Can we be moots? If you have no idea what that question means, you’re not alone. Even Khloé Kardashian was tripped up by the slang term a fan shared with her in an Oct. 12 tweet. Now, if a Kardashian can’t keep up, how are you expected to? The reality star was confused when a fan tweeted at her, asking to be “moots,” to which Kardashian replied, “WTH is that.” Honestly, same. If you’re on the forefront of internet terms, kudos to you, but if you’re scratching your head and wondering “moots” actually means, you’re in the right place. Let’s break down the meaning behind the trending slang term on Twitter, so you can be totally up-to-date with the cool kids.
Before we get into the slang term, moots, you’ll have to forget what you thought “moot” meant. (Well, you shouldn’t actually forget it, but be ready to expand the word into multiple meanings.) In pre-Twitter times, you probably used moot as an adjective to describe something that was irrelevant. Law aficionados might also refer to the term as meaning there’s nothing left to dispute in a court case — it’s moot. These definitions remain true, but it’s time to add another meaning to the word if you don’t want to be out of the loop.
Kardashian found out the hard way while tweeting during the Oct. 12 episode of The Kardashians what happens when you fall behind in your Twitter vocabulary, but thankfully, she took one for the team so you can make sure you don’t make the same mistake. According to Twitter users, moots means to be mutuals, which means to follow each other back. Urban Dictionary also has a meaning for the singular “moot,” referring to it as a specific Twitter slang term for the act of following someone who follows you on the social media site.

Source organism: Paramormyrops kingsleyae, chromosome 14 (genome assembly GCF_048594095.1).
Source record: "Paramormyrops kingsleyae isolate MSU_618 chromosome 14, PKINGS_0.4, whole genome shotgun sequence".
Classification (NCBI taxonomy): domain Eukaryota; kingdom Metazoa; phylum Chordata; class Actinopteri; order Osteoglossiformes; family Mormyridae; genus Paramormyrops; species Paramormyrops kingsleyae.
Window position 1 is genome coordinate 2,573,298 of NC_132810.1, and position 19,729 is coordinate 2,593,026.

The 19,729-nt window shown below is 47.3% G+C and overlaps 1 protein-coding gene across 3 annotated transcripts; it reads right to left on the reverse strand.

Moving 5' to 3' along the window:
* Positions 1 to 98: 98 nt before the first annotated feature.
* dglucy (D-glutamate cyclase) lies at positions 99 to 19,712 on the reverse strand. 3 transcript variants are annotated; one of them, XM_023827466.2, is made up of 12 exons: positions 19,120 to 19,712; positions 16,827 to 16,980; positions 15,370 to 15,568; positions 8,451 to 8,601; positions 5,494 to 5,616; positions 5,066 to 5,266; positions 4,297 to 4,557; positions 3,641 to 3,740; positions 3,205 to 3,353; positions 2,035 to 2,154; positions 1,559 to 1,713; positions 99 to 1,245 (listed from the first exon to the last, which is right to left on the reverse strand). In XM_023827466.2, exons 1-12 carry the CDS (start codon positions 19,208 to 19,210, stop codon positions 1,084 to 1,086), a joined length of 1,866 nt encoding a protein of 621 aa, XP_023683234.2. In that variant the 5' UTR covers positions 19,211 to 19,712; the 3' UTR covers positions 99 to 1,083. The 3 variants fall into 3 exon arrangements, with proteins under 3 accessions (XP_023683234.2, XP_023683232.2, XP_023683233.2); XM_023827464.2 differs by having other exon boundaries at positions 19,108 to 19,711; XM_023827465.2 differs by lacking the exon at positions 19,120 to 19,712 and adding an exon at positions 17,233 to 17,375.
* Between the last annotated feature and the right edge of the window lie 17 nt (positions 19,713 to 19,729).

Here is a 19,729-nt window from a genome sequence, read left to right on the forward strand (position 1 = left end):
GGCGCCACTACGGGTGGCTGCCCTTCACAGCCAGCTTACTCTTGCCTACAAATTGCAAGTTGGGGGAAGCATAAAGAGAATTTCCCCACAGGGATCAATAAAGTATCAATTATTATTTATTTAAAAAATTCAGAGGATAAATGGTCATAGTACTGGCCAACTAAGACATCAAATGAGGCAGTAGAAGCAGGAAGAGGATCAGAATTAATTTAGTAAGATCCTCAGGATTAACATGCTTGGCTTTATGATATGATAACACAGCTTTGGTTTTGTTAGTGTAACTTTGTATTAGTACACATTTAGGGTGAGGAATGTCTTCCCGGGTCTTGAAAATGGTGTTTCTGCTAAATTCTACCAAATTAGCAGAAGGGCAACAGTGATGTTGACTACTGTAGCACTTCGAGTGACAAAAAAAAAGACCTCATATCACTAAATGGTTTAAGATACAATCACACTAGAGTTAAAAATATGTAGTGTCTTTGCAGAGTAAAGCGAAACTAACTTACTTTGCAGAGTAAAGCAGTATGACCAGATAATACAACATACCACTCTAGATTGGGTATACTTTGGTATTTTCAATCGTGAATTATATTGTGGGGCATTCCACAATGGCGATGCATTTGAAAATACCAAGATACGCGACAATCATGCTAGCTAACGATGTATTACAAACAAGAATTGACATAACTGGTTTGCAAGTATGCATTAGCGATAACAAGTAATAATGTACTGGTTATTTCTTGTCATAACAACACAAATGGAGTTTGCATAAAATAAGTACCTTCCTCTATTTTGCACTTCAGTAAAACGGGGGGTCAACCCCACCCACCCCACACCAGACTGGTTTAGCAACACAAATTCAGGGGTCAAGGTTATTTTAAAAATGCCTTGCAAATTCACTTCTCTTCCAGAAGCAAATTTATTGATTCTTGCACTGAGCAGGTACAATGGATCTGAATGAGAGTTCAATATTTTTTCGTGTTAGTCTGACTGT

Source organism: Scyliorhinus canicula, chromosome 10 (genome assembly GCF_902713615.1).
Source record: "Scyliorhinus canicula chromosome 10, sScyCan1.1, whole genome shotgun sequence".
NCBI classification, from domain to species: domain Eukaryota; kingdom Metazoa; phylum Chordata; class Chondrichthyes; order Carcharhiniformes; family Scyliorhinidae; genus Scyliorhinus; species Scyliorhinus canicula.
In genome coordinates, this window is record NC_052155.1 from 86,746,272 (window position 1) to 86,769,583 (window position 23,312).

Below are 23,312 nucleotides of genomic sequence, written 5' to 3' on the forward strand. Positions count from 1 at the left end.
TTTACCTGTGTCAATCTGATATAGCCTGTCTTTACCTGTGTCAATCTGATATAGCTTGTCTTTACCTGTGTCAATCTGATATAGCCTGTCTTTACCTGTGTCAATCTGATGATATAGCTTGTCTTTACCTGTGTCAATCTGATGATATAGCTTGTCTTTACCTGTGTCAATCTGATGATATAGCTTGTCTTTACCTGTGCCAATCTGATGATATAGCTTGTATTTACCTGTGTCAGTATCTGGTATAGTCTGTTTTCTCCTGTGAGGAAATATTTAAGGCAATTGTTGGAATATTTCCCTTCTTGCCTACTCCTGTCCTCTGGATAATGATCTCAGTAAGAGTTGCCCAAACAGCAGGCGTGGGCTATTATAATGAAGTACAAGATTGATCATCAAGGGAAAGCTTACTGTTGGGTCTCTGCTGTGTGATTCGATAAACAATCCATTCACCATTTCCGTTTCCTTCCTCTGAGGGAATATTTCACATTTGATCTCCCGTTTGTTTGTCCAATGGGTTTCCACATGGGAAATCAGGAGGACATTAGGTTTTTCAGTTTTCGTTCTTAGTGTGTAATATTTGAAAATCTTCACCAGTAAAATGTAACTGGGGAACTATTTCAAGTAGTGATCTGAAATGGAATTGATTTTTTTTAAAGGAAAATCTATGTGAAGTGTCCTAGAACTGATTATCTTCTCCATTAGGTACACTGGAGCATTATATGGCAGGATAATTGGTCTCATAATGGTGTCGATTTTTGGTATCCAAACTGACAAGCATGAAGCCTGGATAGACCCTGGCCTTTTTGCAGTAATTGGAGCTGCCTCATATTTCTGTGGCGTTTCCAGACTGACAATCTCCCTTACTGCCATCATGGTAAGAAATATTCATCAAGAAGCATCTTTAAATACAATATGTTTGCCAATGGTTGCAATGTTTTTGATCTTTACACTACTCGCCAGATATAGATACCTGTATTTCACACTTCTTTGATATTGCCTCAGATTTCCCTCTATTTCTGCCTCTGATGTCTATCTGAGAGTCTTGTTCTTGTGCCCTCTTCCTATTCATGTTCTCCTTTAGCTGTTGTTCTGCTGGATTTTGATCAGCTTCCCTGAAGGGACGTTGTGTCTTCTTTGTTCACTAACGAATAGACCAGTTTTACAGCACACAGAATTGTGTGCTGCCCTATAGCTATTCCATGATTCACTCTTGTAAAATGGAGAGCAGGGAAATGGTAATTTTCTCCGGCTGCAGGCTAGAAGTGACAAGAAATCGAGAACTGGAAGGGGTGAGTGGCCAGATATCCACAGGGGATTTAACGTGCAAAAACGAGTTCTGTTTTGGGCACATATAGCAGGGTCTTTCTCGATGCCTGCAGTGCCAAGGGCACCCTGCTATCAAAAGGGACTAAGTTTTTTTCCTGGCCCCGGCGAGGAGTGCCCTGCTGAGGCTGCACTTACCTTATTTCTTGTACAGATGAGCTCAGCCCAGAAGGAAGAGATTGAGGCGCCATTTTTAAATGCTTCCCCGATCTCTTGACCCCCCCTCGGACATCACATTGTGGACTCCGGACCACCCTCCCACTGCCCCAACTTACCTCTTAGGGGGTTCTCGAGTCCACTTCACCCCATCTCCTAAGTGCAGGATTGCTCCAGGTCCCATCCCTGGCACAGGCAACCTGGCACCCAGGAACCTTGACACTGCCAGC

It makes sense where the term originated from, as “moots” sounds a lot like “mutuals,” but don’t be hard on yourself if you didn’t get it right away, either. And, now you have an expanded definition of moot! Kardashian poked fun at herself after fans called her “out of touch.” She seemed to be having fun with the term in a flurry of tweets where she jokingly wrote, “Moots moots moots,” “Who wants to moots me,” and “Mootsy baby. I’m mooting.”
If you’re still feeling out of the loop, don’t worry. Here are some examples of how you can use moots to be in the know. If you’re looking to follow people that will follow you back on Twitter, you can say, “looking for moots,” “like or retweet to be moots,” or simply “let’s be moots.” It seems easy enough — and the Good American co-founder already got the hang of it.
Even after she was in the loop, Kardashian didn’t let the comments get to her. A fan called her out for being “so old,” and she replied, “You spelled sexy wrong.” With funny Twitter clapbacks like that, I hope one day I can be moots with the reality star.